Many pastors and church leaders are alarmed at numerous studies that frequently come out about a growing epidemic of biblical illiteracy in modern Christianity. While many people (even church goers) are generally familiar with the stories of Adam and Eve, Noah, Moses, and Jesus, few people can locate these stories in the Bible, and fewer still can accurately recall most of the details and events within the stories.
Questioning the Studies
Frankly, I’m not sure these studies are accurate, since up until the last one hundred years or so, the majority of the population of the world was unable to read or write. Since this is so, how does someone today determine the biblical knowledge of someone from the past? Could it be that these studies are actually comparing the average person in the pew today with the scholars and pastors of the past? If so, the comparison is hardly fair.
But whether the studies are accurate or not, the issue is still being framed incorrectly.
The Real Problem in Bible Study
The problem is not about how much people know or do not know about the Bible. The problem is what people do with the biblical knowledge they have, whether it is little or a lot. In other words, some people know very little about the Bible, and others know quite a lot, but in both cases, their lives look about the same. Since this is so, those who have no time for reading and learning the Bible see that the lives of the Bible scholars and pastors do not seem to be that much better, and have decided that gaining more Bible knowledge doesn’t matter.
So the real problem of today (and throughout all of history) is not getting people to know more about the Bible, but getting people to live according to the parts that they do know. And frankly, no amount of preaching, teaching, and Bible studies is going to fix this. The problem of people not living according to the Bible is not solved by filling their heads with more Bible facts and trivia.
And what is the solution?
Preach less, Not More
We must preach less, not more. Then, with the additional time that has been freed up, church leaders can actually lead the church into practicing what was preached in their lives, in the community, and around the world. We cannot think that including specific points of application at the end of our carefully crafted sermon will suffice. Leaders must actually lead the people into obedience.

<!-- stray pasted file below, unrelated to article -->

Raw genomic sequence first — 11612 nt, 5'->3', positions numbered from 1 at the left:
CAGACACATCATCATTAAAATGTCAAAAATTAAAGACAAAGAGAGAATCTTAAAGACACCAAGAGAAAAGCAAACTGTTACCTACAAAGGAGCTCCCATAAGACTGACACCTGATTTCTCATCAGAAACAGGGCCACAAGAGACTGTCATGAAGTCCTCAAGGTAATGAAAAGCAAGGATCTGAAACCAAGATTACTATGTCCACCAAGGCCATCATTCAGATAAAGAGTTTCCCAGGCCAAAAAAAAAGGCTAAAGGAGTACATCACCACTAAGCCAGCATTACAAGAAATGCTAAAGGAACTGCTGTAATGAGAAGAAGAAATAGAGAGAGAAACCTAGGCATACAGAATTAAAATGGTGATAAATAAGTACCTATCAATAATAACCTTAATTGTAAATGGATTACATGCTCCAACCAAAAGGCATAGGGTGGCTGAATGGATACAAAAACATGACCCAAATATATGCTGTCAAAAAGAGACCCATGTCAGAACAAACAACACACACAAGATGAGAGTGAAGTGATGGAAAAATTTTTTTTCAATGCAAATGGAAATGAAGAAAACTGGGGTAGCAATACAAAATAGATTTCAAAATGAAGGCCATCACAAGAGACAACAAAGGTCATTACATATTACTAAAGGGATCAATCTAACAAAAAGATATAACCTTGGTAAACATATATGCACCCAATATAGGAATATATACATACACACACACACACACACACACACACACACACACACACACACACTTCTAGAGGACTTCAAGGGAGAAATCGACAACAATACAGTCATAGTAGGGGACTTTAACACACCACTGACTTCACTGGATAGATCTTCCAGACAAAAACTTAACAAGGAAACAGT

People don’t want to learn more about the Bible (and they shouldn’t!) until they have seen the practical benefit in their lives and in the world of what they have already learned.
The Monk who Stopped Studying
It is like the story of a monk who was reading Scripture, when all of a sudden, he slammed the book shut, walked briskly out of the monastery with the Bible under his arm and took it to the nearest bookseller, where he sold it. On his way back to the monastery, he gave the money to a beggar on the street.
When he got back to the monastery, his fellow monks asked what he had read in Scripture which had offended him so much to cause him to sell his only Bible. “I was not offended,” he told them. “I was obeying. I read where Jesus instructed a man to sell all he had and give it to the poor. So I obeyed.”
Obey Before you Study More
I don’t believe Christians should go out and sell their Bibles. But what I do want to suggest is that before we attend another Bible study or listen to another sermon, we put into practice what we already know, and that we obey what we have already learned. I firmly believe that most Christians in the United States, despite the reports of our vast biblical illiteracy, know enough of the Bible and what it teaches that it would take at least a year to put into practice what we already know. We don’t need more sermons and studies. We need to put into practice what we already know.
In fact, it may actually be that the biblical illiteracy reported in the studies and statistics—if true—is actually a result of God at work in our lives, rather than an indication of His absence. One clear scriptural principle is that God does not teach us more until we have learned to obey what we already know, and if we do not put into practice what we know, even what we know will be taken from us (see Luke 8:17-18). So it may be that the correction for widespread biblical illiteracy today is not more teaching, but more doing.
So what can a pastor do? How can we teach the Scriptures so that people not only learn what they say, but also do what is taught? The answer is not to teach more sermons, or to provide better and more concrete application. If we put everything that has been taught so far in the chapter, the solution seems to be relatively clear.